• Dimensions – 16 x 10 cm

The options for 512MB RAM, and four RF antenna connectors are not available right now. A version with 512MB is however sold on Taobao for 520 CNY (~$81). [Update: The 512MB version also shows for $89 on Aliexpress, for some reasons on mobile website only].

The board will ship with two SATA data & power cables, a serial-to-USB cable, one 2.4GHz antenna, one 5.8 GHz antenna, a 12V/2A power adapter, and an acrylic enclosure. The latter not shown in any pictures but it should probably look like the dual HDD NAS shown in the video below.

Documentation and software support is the most important for development boards, and resources can be found in MQmaker’s documentation page with instructions to build the kernel and make your own image, as well as a tutorial to create the NAS shown in the video above, and links to schematics (PDF) and datasheets and MQmaker’s github account including OpenWrt for WiTi board source code. WiTi board has also been mainlined to OpenWrt, although some more work remains for it to be working as well as the provided firmware.  You can ask questions and get support via the forums.

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$15 PINE64 64-Bit ARM Single Board Computer is Powered by Allwinner R18 Processor (Crowdfunding)

December 5th, 2015 30 comments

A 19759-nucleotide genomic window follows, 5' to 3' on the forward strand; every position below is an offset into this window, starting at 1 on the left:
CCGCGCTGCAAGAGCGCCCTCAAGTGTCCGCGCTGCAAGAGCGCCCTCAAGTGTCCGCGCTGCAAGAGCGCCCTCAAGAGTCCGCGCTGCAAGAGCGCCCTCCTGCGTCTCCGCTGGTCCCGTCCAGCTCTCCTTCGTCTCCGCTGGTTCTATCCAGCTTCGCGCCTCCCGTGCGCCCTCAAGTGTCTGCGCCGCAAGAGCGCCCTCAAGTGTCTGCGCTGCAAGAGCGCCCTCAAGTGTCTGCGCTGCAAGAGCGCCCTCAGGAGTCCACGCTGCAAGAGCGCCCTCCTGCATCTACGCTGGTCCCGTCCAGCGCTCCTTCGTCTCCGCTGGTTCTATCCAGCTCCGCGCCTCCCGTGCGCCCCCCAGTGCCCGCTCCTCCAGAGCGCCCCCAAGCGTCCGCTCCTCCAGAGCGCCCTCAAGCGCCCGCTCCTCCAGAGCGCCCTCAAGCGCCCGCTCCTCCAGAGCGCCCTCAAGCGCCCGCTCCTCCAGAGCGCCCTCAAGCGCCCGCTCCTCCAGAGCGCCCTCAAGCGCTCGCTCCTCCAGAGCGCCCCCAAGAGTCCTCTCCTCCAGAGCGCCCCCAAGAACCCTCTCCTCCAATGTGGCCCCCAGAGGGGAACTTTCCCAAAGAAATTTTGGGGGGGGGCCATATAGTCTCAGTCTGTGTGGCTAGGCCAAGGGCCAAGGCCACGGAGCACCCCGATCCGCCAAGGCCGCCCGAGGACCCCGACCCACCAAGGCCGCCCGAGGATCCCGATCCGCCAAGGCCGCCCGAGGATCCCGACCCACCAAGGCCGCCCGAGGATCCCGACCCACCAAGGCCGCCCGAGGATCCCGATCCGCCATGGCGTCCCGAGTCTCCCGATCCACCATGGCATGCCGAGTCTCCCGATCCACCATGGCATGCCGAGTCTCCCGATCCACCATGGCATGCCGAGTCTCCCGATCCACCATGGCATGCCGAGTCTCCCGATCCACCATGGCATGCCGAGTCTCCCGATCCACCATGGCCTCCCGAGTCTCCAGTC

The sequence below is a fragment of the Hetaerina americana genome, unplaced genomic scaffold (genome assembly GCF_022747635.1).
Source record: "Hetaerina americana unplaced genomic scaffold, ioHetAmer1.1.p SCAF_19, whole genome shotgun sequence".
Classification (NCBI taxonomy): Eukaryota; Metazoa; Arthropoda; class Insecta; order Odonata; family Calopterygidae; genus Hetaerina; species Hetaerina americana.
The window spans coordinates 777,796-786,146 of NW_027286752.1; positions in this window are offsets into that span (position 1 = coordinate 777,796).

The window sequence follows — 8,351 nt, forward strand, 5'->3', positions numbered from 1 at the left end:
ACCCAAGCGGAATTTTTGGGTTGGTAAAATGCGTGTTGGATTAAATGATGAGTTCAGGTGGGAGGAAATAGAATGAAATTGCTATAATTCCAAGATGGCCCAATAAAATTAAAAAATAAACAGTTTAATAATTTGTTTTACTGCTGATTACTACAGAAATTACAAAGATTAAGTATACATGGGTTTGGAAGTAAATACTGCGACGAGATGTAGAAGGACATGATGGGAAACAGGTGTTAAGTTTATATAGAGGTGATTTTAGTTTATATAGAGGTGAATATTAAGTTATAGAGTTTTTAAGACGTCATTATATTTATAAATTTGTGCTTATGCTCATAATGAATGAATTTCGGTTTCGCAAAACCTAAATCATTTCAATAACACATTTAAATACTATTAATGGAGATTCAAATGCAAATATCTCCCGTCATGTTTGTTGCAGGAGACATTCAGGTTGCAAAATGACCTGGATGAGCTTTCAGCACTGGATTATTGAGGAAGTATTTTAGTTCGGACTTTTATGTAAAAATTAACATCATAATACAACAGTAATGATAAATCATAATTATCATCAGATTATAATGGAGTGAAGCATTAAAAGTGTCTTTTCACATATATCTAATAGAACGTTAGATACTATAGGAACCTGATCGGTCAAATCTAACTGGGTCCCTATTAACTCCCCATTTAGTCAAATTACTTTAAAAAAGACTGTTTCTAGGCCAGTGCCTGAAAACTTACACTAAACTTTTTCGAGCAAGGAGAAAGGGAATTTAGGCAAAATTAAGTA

It looks like Next Things’ C.H.I.P computer with Allwinner R8 processor will soon have a big brother with PINE A64 board powered by Allwinner R18 / A64 quad core Cortex A53 processor, and made by a US start-up also called PINE 64.

Click to Enlarge

Click to Enlarge

PINE A64 and PINE A64+, a version with more memory and features, will have the following specifications:

  • SoC – Allwinner R18 (based on Allwinner A64?) quad core ARM Cortex A53 processor @ 1.2 GHz with Mali-400MP2 GPU
  • System Memory
    • PINE64 –  512 MB DDR3
    • PINE64+ – 1 GB DDR3
  • Storage – micro SD slot supporting up to 256 GB
  • Video Output
    • HDMI 1.4 up to 4K resolution @ 30 Hz
    • PINE64+ only –  4-lane MIPI DSI connector and touch panel connector
  • Video Codecs – H.265 up to 4K
  • Audio – HDMI, 3.5 mm headphone jack
  • Connectivity
    • PINE64 – Fast Ethernet + optional WiFi & Bluetooth module
    • PINE64+ – Gigabit Ethernet + optional WiFi & Bluetooth module
  • USB – 2x USB 2.0 host ports
  • Camera (PINE64+ only) – MIPI CSI camera interface